Interview: Richard Stallman on the ethics of free software and fighting the mega-corporations...
Imagine a world where you can tailor software to do whatever you want and pass that code on to other people who can change it again for their own use without any restrictions.
This is the world of free software that former MIT developer Richard Stallman and his supporters have been campaigning for since the 1980s.
Stallman founded the GNU project in 1984, which effectively launched the free software movement. As well as wanting to create a new Unix-like operating system, Stallman sought to promote freedom and ethical practices in the world of software development.
The addition of the Linus Torvalds' Linux kernel to the GNU project in 1992 formed the GNU/Linux operating system, which is now used by millions of computer users all over the world.
The GNU project was followed by the establishment of the Free Software Foundation in 1985, set up to promote freedom for computer users and defend the rights of those who use free software.
Stallman also pioneered the concept of copyleft, a licensing model in which programs can be freely used, modified and extended by others. The widely used GNU General Public Licence, published by the Free Software Foundation, is an example of a copyleft licence.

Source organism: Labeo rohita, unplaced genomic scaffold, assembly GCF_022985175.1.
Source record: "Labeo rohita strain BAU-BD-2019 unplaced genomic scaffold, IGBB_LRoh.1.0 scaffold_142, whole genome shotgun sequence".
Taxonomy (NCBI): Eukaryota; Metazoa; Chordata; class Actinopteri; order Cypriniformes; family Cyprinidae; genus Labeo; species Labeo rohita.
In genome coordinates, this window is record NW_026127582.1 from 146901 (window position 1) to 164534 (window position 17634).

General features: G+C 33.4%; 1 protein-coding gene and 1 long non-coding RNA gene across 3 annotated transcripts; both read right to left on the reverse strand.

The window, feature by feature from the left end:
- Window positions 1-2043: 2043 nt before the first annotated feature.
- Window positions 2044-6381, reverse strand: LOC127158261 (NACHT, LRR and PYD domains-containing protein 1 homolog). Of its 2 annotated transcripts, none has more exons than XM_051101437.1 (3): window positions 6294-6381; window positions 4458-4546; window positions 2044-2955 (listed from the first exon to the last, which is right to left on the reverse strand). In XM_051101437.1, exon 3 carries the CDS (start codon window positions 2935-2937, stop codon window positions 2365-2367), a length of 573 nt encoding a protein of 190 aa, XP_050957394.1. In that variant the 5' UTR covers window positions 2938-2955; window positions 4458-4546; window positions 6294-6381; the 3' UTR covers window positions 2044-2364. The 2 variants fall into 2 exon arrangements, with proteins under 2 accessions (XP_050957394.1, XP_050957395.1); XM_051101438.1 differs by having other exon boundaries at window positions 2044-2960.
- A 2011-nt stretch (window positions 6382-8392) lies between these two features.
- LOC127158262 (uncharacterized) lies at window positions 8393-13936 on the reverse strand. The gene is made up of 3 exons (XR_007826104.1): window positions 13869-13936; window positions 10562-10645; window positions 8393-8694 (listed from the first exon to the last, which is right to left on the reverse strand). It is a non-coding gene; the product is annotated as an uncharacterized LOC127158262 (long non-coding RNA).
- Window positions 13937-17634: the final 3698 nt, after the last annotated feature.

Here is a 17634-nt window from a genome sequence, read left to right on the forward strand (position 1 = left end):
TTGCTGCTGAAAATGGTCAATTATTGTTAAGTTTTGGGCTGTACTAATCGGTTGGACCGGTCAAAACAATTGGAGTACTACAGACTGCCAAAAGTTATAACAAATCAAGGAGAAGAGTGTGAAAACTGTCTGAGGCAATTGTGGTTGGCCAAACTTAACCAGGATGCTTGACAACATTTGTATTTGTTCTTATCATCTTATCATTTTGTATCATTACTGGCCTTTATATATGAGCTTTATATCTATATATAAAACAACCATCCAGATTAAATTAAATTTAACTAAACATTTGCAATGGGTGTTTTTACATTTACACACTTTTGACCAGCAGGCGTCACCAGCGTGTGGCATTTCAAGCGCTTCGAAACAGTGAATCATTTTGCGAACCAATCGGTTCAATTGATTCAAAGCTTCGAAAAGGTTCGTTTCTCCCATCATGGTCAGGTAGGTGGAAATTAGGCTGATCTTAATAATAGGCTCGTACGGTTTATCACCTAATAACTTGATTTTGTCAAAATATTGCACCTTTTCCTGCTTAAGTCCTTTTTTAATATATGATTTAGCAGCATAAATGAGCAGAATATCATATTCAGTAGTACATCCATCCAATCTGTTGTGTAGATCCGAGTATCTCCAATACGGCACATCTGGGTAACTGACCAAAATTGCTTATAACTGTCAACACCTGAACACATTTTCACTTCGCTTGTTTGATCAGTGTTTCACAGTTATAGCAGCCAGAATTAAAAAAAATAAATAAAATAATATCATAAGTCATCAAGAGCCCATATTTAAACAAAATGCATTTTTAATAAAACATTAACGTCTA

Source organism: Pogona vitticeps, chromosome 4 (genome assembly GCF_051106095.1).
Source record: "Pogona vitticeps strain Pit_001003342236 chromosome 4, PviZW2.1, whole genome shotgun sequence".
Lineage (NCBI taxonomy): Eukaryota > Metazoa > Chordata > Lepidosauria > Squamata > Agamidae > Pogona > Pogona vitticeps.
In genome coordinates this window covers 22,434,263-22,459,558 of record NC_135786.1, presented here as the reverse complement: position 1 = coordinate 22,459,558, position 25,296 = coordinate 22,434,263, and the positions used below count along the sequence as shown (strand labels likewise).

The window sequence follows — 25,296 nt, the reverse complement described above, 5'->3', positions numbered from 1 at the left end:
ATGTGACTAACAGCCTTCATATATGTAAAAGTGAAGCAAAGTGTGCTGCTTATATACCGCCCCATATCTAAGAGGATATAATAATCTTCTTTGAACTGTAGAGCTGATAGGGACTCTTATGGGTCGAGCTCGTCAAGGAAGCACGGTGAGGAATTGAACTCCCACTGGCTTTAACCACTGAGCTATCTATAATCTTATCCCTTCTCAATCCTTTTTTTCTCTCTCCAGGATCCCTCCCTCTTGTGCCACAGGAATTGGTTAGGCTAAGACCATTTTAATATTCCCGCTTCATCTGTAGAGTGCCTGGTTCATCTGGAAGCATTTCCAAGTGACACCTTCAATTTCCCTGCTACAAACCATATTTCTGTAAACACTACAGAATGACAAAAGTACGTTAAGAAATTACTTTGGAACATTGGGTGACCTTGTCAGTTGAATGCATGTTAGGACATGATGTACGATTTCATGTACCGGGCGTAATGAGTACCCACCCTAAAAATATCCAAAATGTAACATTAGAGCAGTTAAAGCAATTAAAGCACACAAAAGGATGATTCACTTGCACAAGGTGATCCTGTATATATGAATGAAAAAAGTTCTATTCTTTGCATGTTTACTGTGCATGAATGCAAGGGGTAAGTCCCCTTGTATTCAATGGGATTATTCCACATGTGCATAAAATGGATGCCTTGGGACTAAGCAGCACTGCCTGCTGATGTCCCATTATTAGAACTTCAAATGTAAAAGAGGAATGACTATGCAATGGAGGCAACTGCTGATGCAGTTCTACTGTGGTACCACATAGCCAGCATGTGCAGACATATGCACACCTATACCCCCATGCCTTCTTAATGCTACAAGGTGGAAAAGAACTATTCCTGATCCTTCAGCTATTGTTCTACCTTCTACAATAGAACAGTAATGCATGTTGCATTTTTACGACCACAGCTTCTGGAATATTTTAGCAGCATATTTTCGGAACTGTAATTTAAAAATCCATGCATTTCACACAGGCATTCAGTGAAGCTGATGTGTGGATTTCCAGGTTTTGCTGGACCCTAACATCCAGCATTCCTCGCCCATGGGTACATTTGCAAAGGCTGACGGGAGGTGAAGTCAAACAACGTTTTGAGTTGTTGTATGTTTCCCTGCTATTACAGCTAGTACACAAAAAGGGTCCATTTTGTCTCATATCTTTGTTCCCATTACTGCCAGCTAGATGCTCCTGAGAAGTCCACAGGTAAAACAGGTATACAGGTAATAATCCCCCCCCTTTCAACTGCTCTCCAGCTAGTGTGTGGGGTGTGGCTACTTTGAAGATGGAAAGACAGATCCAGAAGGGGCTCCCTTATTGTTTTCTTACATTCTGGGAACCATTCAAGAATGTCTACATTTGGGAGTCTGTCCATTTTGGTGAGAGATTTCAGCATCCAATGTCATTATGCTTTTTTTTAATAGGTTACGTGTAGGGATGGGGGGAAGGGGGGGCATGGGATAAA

Nearly 30 years after founding the free software movement, Stallman is still campaigning for greater adoption of free software and against software patents and what he views as excessive copyright laws that restrict users.
Speaking to silicon.com, Stallman outlined the importance and progress of the free software movement but also the major obstacles that remain.
Free software vs open source: a difference in philosophy
One of the fundamental problems faced by the free software movement is that many people don't appreciate how it differs from open-source software, according to Stallman.
"The difference is tremendous and deep because it's at the level of values. Free software is software that respects your freedom and the social solidarity of your community. So it's free as in freedom. Price is just a side issue which we're not talking about. So think of free speech not free beer to understand what we're talking about," he explained.
The four freedoms that define free software are: to run the program as you wish, to study and change source code so it meets your needs, to redistribute exact copies to others and to distribute modified versions as you wish.
If a program fails to meet any of these criteria, it is "non-free proprietary user-subjugating software" because the restrictions imposed mean it controls the user rather than the other way around. The program is therefore an...